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Face-Mimicry

A form of protection that increases chances of survival.

http://lepidoptera.butterflyhouse.com.au/anth/flaves.html”First described by Walker in 1855 . This species of moth feeds on Acacia and pupates in a cocoon under bark or in a crevice. The males and females are very different. The female is larger with dark grey and white wings and an abdomen striped in grey or white. The male has a wingspan of up to 3cm and has orange and cream wings. Found along the east coast of Australia and Tasmania.”   With no common name.

I.D. and further reference courtesy of Don Herbison-Evans. Mike and Pat Coupar and Stella Crossley.

An unidentified cream and dark brown moth of around 10mm wingspan displaying Face-Mimicry.

Eyespot Anthelid Moth

“Moths are buff coloured with dark brown elongated spots on each forewing and light margins. Wingspan around 6cm. Found on Red Ironbark at the wildlife refuge.

I.D. courtesy of Don Herbison-Evans.

Further  reference; http://lepidoptera.butterflyhouse.com.au/anth/ocell.html

“The Robust Velvet Gecko will not hesitate to shed its tail if seized by an enemy, and although it is capable of regeneration, the original tail will lack the perfect proportion and markings of the original”. Image as found on the wildlife refuge.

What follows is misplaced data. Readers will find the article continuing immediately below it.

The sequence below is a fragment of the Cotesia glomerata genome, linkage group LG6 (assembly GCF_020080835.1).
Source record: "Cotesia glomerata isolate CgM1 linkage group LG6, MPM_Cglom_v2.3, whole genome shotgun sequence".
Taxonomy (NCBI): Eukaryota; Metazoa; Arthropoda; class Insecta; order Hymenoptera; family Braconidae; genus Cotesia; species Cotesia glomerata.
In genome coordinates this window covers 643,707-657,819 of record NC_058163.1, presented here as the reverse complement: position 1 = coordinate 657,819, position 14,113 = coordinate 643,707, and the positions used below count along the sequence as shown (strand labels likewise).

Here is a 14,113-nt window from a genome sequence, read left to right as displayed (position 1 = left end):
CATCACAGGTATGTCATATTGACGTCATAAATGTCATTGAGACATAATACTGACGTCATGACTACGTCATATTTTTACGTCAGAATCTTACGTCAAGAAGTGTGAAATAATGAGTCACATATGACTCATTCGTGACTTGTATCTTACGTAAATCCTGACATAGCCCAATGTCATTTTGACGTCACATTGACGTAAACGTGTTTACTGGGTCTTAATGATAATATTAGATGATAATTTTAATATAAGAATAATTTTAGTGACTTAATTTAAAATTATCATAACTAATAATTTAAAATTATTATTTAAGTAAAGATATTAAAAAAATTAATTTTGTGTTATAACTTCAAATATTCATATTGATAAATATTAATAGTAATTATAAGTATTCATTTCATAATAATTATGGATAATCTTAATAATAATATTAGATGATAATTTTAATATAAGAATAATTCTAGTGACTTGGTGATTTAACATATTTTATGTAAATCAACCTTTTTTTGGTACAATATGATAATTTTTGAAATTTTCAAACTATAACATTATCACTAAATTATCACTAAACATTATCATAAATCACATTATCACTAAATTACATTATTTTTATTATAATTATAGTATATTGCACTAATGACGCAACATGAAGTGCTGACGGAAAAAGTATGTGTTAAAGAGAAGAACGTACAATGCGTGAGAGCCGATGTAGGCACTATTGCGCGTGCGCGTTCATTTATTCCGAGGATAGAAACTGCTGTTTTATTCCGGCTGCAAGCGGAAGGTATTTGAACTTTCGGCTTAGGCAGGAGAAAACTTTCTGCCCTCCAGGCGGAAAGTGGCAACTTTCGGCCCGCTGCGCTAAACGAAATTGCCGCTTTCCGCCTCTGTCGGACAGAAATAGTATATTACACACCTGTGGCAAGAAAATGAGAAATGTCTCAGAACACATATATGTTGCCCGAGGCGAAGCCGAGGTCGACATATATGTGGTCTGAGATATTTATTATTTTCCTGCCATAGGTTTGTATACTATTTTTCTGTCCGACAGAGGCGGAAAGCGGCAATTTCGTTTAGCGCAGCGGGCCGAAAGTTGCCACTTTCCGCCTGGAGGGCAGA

Reference:  Swanson, S.   Lizards of Australia.

Head-on image of  the Metallic Carpenter Bee, displaying “face-mimicry”. A form of protection which increases a creatures chances of survival.

Pressed flat against a burnt treestump this moth is engaged in “face-mimicry” to ward off predators on Sportsman Creek wildlife refuge, today.

Enlarge image to view spectacular display of colours.

Image taken yesterday in riparian zone at Sportsman Creek wildlife refuge. Found in Blady grass (Imperata cylindrica var. major) and while upside down  displaying “face-mimicry” to ward off predators.

Scroll image to enlarge and magnify.

This butterfly has 2 distinct eye spots which are a defense weapon also used to confuse predators into thinking the eye spots are a target allowing the butterfly to escape with only a small part of the wing missing. Every year during October/November Meadow Argus appear across Sportsman Creek wildlife refuge after escaping the colder winters in southern Australia.

A close-up image from the back of the head of the Common Cicada. Their droning summer invasion is just commencing, providing a valuable food source for birds like nesting Rollers, Noisy Friarbirds and Spangled Drongo.

An exploration into...
By Jeff Keyes

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